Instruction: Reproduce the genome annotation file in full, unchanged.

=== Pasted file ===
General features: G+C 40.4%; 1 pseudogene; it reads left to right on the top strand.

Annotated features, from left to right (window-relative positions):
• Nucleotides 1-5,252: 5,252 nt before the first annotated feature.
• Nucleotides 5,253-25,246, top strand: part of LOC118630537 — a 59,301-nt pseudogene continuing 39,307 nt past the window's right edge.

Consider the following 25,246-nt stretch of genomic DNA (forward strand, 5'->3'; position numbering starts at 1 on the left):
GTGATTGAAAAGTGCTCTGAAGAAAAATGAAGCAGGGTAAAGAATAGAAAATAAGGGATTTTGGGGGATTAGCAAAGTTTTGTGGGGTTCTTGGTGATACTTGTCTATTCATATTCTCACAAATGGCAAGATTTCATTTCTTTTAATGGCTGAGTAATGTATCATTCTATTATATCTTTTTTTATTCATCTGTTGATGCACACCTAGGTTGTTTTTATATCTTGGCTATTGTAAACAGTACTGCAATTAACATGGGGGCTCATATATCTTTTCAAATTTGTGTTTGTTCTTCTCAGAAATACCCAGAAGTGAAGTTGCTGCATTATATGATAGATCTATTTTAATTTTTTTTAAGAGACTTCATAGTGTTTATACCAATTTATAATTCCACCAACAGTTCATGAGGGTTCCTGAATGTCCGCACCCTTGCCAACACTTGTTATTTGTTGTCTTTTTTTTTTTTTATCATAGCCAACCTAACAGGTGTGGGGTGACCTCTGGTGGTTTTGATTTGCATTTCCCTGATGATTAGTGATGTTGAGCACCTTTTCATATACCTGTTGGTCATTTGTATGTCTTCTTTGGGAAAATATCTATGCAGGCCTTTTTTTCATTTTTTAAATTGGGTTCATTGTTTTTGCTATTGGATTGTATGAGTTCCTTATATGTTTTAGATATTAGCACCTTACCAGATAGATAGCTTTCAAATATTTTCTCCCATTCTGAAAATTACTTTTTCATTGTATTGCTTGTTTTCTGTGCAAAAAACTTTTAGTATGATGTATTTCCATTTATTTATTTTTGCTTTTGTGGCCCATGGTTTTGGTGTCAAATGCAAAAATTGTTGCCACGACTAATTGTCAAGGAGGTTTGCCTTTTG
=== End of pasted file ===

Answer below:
General features: G+C 40.4%; 1 pseudogene; it reads left to right on the top strand.

Annotated features, from left to right (window-relative positions):
• Nucleotides 1-5,252: 5,252 nt before the first annotated feature.
• Nucleotides 5,253-25,246, top strand: part of LOC118630537 — a 59,301-nt pseudogene continuing 39,307 nt past the window's right edge.

Consider the following 25,246-nt stretch of genomic DNA (forward strand, 5'->3'; position numbering starts at 1 on the left):
GTGATTGAAAAGTGCTCTGAAGAAAAATGAAGCAGGGTAAAGAATAGAAAATAAGGGATTTTGGGGGATTAGCAAAGTTTTGTGGGGTTCTTGGTGATACTTGTCTATTCATATTCTCACAAATGGCAAGATTTCATTTCTTTTAATGGCTGAGTAATGTATCATTCTATTATATCTTTTTTTATTCATCTGTTGATGCACACCTAGGTTGTTTTTATATCTTGGCTATTGTAAACAGTACTGCAATTAACATGGGGGCTCATATATCTTTTCAAATTTGTGTTTGTTCTTCTCAGAAATACCCAGAAGTGAAGTTGCTGCATTATATGATAGATCTATTTTAATTTTTTTTAAGAGACTTCATAGTGTTTATACCAATTTATAATTCCACCAACAGTTCATGAGGGTTCCTGAATGTCCGCACCCTTGCCAACACTTGTTATTTGTTGTCTTTTTTTTTTTTTATCATAGCCAACCTAACAGGTGTGGGGTGACCTCTGGTGGTTTTGATTTGCATTTCCCTGATGATTAGTGATGTTGAGCACCTTTTCATATACCTGTTGGTCATTTGTATGTCTTCTTTGGGAAAATATCTATGCAGGCCTTTTTTTCATTTTTTAAATTGGGTTCATTGTTTTTGCTATTGGATTGTATGAGTTCCTTATATGTTTTAGATATTAGCACCTTACCAGATAGATAGCTTTCAAATATTTTCTCCCATTCTGAAAATTACTTTTTCATTGTATTGCTTGTTTTCTGTGCAAAAAACTTTTAGTATGATGTATTTCCATTTATTTATTTTTGCTTTTGTGGCCCATGGTTTTGGTGTCAAATGCAAAAATTGTTGCCACGACTAATTGTCAAGGAGGTTTGCCTTTTG